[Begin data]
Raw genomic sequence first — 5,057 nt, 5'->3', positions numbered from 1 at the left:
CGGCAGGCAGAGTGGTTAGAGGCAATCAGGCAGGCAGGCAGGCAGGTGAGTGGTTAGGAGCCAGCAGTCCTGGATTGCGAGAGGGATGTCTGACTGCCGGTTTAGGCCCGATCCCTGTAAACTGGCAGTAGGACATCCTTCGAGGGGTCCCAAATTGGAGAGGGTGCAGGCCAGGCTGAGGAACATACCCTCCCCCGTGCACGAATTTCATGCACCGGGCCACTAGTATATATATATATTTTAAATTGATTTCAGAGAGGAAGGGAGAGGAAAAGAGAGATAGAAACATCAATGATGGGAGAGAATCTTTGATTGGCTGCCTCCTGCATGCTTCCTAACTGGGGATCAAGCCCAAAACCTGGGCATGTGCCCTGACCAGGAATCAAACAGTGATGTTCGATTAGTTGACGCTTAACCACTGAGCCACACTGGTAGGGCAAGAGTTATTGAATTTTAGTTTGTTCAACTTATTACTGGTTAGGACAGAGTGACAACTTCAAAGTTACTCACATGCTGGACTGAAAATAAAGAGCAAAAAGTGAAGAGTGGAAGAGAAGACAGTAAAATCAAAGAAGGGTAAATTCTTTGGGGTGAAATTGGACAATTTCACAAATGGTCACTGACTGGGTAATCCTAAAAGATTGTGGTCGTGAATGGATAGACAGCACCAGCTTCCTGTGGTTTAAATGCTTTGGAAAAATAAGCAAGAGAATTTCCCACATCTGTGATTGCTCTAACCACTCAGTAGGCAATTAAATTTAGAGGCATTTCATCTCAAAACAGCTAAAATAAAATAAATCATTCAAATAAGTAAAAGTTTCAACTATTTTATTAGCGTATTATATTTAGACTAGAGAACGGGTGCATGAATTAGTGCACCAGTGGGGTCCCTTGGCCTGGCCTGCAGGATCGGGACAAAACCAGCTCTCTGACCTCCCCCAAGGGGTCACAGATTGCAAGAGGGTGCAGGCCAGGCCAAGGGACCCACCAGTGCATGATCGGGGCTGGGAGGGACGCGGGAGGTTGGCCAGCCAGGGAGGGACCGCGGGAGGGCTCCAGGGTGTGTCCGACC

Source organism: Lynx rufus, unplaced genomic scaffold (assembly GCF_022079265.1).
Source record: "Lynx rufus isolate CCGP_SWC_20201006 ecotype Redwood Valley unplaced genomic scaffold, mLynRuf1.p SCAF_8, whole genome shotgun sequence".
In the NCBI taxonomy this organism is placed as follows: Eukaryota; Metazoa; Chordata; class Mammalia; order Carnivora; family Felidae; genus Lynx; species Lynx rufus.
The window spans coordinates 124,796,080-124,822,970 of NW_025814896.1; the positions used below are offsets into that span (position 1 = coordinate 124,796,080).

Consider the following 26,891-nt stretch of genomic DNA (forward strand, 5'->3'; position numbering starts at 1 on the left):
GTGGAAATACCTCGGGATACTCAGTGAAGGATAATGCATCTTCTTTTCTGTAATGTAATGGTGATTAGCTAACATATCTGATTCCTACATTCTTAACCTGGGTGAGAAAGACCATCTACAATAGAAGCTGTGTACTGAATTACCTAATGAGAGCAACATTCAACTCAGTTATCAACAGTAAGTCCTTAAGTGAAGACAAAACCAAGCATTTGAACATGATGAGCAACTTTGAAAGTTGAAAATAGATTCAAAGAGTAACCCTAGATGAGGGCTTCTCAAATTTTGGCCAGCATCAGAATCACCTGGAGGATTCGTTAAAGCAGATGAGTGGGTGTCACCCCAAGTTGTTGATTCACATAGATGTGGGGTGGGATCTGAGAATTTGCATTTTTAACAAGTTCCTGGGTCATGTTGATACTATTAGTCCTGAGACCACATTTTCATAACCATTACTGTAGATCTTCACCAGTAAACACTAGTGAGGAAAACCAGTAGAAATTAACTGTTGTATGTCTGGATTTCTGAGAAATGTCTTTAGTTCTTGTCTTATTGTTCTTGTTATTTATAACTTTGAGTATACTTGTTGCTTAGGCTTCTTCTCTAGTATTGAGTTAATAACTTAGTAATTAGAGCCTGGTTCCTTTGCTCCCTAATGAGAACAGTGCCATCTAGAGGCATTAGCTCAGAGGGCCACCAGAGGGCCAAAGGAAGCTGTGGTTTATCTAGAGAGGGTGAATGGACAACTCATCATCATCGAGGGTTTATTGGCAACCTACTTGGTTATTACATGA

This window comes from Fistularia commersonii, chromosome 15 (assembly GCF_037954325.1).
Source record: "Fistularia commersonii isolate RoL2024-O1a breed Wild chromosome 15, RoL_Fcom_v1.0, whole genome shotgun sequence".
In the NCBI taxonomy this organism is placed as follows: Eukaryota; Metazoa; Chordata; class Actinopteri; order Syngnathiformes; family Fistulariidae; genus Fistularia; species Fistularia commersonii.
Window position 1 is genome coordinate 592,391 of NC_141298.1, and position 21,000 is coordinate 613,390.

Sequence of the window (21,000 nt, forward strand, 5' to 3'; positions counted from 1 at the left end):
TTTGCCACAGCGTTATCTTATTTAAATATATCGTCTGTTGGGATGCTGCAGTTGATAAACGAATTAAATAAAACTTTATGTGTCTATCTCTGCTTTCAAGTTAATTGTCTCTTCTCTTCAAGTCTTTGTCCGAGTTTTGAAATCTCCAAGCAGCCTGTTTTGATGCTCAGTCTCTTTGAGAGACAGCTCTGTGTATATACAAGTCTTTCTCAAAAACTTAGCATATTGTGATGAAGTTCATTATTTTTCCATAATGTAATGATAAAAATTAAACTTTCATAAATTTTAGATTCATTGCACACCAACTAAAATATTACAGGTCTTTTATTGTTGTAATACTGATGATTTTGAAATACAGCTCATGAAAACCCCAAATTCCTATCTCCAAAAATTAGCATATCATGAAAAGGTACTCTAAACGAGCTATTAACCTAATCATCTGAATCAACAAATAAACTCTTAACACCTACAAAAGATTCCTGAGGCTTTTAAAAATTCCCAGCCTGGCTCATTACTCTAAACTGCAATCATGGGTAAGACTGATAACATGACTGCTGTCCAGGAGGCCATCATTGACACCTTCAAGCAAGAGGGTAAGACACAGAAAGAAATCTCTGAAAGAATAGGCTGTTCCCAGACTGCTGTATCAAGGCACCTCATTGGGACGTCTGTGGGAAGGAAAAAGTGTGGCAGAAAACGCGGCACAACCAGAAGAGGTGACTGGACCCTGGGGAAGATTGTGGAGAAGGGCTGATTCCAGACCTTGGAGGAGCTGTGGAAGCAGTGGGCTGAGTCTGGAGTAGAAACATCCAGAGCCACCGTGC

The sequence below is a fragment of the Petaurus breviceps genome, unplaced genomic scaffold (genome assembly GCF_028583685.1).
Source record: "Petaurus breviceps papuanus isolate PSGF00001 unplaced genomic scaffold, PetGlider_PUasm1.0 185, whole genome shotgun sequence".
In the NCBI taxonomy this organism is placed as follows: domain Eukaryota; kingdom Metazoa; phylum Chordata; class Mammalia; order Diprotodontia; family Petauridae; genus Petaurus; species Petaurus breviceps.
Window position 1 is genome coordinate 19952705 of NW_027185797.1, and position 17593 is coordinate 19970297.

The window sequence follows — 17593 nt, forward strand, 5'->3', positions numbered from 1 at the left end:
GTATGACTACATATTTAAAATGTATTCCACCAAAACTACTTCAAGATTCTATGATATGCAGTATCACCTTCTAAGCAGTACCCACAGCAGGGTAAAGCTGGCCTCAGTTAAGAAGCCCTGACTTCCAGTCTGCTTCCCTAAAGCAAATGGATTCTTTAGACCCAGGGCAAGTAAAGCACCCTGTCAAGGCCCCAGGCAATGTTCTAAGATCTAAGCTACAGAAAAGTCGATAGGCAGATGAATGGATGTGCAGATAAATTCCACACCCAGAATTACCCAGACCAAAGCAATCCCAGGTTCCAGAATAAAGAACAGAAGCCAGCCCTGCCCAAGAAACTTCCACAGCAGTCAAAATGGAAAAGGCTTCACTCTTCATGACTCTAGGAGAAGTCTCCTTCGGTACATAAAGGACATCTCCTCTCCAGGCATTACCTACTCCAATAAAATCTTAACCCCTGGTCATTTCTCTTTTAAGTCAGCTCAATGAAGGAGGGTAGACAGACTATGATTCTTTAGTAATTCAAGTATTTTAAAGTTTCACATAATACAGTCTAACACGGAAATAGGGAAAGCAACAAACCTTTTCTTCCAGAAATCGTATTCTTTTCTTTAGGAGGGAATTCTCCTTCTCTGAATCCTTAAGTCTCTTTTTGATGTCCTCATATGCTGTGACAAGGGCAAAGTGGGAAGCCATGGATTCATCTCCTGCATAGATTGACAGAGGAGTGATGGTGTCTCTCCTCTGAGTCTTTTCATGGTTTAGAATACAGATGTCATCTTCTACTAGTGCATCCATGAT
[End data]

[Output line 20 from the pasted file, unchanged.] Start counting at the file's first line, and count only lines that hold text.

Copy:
GTATGACTACATATTTAAAATGTATTCCACCAAAACTACTTCAAGATTCTATGATATGCAGTATCACCTTCTAAGCAGTACCCACAGCAGGGTAAAGCTGGCCTCAGTTAAGAAGCCCTGACTTCCAGTCTGCTTCCCTAAAGCAAATGGATTCTTTAGACCCAGGGCAAGTAAAGCACCCTGTCAAGGCCCCAGGCAATGTTCTAAGATCTAAGCTACAGAAAAGTCGATAGGCAGATGAATGGATGTGCAGATAAATTCCACACCCAGAATTACCCAGACCAAAGCAATCCCAGGTTCCAGAATAAAGAACAGAAGCCAGCCCTGCCCAAGAAACTTCCACAGCAGTCAAAATGGAAAAGGCTTCACTCTTCATGACTCTAGGAGAAGTCTCCTTCGGTACATAAAGGACATCTCCTCTCCAGGCATTACCTACTCCAATAAAATCTTAACCCCTGGTCATTTCTCTTTTAAGTCAGCTCAATGAAGGAGGGTAGACAGACTATGATTCTTTAGTAATTCAAGTATTTTAAAGTTTCACATAATACAGTCTAACACGGAAATAGGGAAAGCAACAAACCTTTTCTTCCAGAAATCGTATTCTTTTCTTTAGGAGGGAATTCTCCTTCTCTGAATCCTTAAGTCTCTTTTTGATGTCCTCATATGCTGTGACAAGGGCAAAGTGGGAAGCCATGGATTCATCTCCTGCATAGATTGACAGAGGAGTGATGGTGTCTCTCCTCTGAGTCTTTTCATGGTTTAGAATACAGATGTCATCTTCTACTAGTGCATCCATGAT